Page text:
carpal tunnel

Hurler and Scheie Syndromes (MPS IH, IS, IH/S)

Clinical Characteristics
Ocular Features: 

Progressive corneal clouding is a major feature and appears early in life.  Intracellular accumulations of heparan and dermatan sulfate are responsible for the ground glass appearance.  However, congenital glaucoma also occurs in MPS I and must be considered as a concomitant cause of a diffusely cloudy cornea.

Abnormal storage of mucopolysaccharides has been found in all ocular tissues and in the retina leads to a pigmentary retinopathy.  The ERG may be abolished by 5 or 6 years of age.  Papilledema is often followed by optic atrophy.  Photophobia is a common symptom.  Shallow orbits give the eyes a prominent appearance.

Systemic Features: 

This group of lysosomal deficiency diseases is probably the most common.  MPS I is clinically heterogeneous encompassing three clinical entities: Hurler, Hurler-Scheie, and Scheie.  In terms of clinical severity, Hurler is the most severe and Scheie is the mildest.  Infants generally appear normal at birth and develop the typical coarse facial features in the first few months of life.  Physical growth often stops at about 2 years of age.  Skeletal changes of dysostosis multiplex are often seen and kyphoscoliosis is common as vertebrae become flattened.  The head is large with frontal bossing and a depressed nasal bridge.  Cranial sutures, especially the metopic and sagittal sutures, often close prematurely.  The lips are prominent and an open mouth with an enlarged tongue is characteristic.  The neck is often short.  Odontoid hypoplasia increases the risk of vertebral subluxation and cord compression.  Joints are often stiff and arthropathy eventually affects all joints.  Claw deformities of the hands and carpal tunnel syndrome are common.  Most patients are short in stature and barrel-chested.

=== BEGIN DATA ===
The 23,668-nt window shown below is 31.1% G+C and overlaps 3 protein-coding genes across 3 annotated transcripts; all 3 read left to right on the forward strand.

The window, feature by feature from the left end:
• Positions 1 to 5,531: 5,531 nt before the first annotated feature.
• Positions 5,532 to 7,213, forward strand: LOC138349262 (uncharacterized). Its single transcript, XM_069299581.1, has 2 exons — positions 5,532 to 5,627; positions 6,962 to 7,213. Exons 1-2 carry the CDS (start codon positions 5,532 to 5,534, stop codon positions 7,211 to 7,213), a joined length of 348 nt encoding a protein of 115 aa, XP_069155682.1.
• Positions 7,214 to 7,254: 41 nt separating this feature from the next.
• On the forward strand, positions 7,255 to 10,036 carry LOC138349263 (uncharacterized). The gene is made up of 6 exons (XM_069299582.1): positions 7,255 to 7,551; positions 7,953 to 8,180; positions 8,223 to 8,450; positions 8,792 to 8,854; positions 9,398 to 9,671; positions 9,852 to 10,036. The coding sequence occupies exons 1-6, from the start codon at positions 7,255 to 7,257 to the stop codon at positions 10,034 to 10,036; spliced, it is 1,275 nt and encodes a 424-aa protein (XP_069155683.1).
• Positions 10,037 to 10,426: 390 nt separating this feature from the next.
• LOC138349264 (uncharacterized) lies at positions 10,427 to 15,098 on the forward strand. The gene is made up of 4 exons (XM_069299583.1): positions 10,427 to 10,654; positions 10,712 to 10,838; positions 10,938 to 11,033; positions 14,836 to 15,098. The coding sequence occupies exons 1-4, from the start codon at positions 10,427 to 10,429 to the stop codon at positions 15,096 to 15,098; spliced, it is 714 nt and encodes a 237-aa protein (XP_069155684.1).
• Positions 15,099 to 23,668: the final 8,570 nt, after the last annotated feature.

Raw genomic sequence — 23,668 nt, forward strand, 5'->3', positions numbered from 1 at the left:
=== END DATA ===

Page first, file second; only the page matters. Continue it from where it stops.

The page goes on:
Cardiac valves often are thickened and endocardial fibroelastosis is frequently seen.  The coronary arteries are often narrowed.  Respiratory obstructions are common and respiratory infections can be serious problems.  Hearing loss is common.

Most patients reach a maximum functional age of 2 to 4 years and then regress.  Language is limited.  Untreated, many patients die before 10 years of age.


The Hurler/Scheie phenotypes are all the result of mutations in the IDUA gene (4p16.3).  They are inherited in an autosomal recessive pattern.  A deficiency in alpha-L-iduronidase causes three phenotypes: Hurler (607014; MPS IH), Hurler-Scheie (607015; MPS IH/S), and Scheie (607016; MPS IS) syndromes.

Autosomal recessive
Treatment Options: 

Various treatments have had some success.  Enzyme replacement using laronidase (Aldurazyme©) has been shown to reduce organomegaly and improve motor and respiratory functions.  It has been used alone and in combination with bone marrow transplantation but therapeutic effects are greater if given to younger patients.  It does not improve skeletal defects or corneal clouding.  MRI imaging has documented improvement in CNS signs.  Gene therapy has shown promise but remains experimental.  Regular lifelong monitoring is important using a multidisciplinary approach to identify potential problems.  Joint problems may be surgically correctable with special emphasis on the need for atlanto-occipital stabilization.  Corneal transplants may be helpful in the restoration of vision in selected patients.

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